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We know antialiasing best as "smoothing" the jagged edges that any digital editor will eventually happen across.  Why do we need to antialias, and where do aliasing artifacts come from in the first place?  The answer is a little mathy, but we'll bring it down to size.


The Basics
The concept of aliasing in video comes from, of all things, signals theory.  As we've discussed before, an image on a screen is basically a "quilt" of individual, rectangular** points of color called pixels.  But in the real world, images aren't just made up of individual points - instead, shapes have infinitely detailed, infinitely precise edges.  So the job of the computer is, essentially, to try to use the quilt of points to show our eye something similar to what we'd see if we were looking at something with infinite detail, like in the real world.

** - Incidentally, the pixels on your computer screen are square.  But the ones on your (NTSC) television aren't: they're rectangles that are skinnier than they are tall.  So representing NTSC video and graphics on computer screens becomes interesting, especially if you're using Photoshop - stay tuned until the Aspect Ratio B2B series for more.

Jagged Lines
When it comes to rectangular shapes, the quilt of pixels is perfectly as good as the real world - after all, the quilt is made up of perfectly rectangular points.  So even if you squint right up close at a few individual pixels representing vertical or horizontal lines, the boundary that you see between them will also be a perfect(ish) line.

However, if we start trying to draw round or diagonal lines using our quilt, we'll quickly run into problems.  If we try to approximate a nice, clean circle that's, let's say, a single pixel wide, we'll end up with something like the circle on the left:

That circle on the left?  That's seriously the best circle of those dimensions that you can approximate with solid pixels.  Photoshop said so.  So why does the one on the right look better?  Well, it comes back to the fact that we're trying to use our pixels to represent what the human eye would see if it were looking at something infinitely precise.  Notice how the circle at right looks kind of like you're squinting at a real circle.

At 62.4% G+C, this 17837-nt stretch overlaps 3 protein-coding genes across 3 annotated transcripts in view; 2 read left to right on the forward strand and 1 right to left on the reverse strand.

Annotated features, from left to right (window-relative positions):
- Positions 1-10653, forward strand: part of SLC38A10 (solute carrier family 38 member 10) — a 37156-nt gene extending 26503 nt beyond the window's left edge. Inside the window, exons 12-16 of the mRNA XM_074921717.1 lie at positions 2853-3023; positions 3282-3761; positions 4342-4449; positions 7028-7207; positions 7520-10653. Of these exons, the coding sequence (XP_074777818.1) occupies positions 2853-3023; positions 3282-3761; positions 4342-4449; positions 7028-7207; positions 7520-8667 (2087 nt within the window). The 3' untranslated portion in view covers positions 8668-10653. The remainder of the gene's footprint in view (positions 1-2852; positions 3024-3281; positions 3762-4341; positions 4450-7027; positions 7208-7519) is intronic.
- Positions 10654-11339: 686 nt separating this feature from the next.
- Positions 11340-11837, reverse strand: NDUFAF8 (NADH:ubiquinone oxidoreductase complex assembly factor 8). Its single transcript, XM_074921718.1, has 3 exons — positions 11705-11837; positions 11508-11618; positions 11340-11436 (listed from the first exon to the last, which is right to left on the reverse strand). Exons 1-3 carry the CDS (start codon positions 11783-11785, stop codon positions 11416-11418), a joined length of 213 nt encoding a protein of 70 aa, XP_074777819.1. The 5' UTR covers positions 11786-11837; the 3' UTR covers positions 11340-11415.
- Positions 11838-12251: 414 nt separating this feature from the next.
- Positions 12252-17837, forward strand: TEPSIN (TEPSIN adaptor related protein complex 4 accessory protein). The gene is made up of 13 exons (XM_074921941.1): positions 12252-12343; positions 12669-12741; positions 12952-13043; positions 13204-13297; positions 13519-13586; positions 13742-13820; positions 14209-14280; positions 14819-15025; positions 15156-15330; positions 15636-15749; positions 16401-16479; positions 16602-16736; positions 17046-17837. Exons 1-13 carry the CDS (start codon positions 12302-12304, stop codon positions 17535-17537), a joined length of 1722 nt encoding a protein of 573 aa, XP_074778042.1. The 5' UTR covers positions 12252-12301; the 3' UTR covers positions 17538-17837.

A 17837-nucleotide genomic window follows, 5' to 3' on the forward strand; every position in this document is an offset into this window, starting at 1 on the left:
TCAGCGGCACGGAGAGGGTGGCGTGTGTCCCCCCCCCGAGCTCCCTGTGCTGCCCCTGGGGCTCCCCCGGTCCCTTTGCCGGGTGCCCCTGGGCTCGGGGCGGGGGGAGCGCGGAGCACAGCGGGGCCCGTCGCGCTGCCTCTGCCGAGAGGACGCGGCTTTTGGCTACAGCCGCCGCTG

The word "alias" means an assumed identity.  And that's what goes on when the computer tries to describe something like a circle one-for-one on a quilt of squares, like it did on the left-hand side: the shape that it chooses to draw might describe a circle, or it might describe the jaggedy island that it looks like, or it might describe a bunch of little lines and squares nearby to one another - any of these could be an accurate description for the image.

Antialiasing tries to make this less ambiguous.  Since the computer knows what a circle looks like with far more detail than it actually shows on-screen, it can pretend that it's your eye: it can "draw" a circle that's more detailed than it can display, and then "squint" at it to see what it more truly should look like to your eye.

When you look at the small antialiased circle on the right, it appears to be the same width as the small normal one on the left.  Why so?  Notice that only a few of the squares in the antialiased circle are completely as red as the squares on the left.  Long story short, if you scooped up the red spread out on either side of a point on the antialiased circle, then mushed it together into one pixel, it would still add up to one pixel of perfect red.  Smart things, these computers.

Anti-aliasing plays a whole different role in the context of 3D content and complex patterns (e.g. brick walls).  The technology basically solves those problems for us these days, although I have begun to notice Moire patterns in broadcast HD content.  If you're interested, I'm happy to write more about it - just drop me a note through the blue "contact us" box at right send me an email or leave a comment!.

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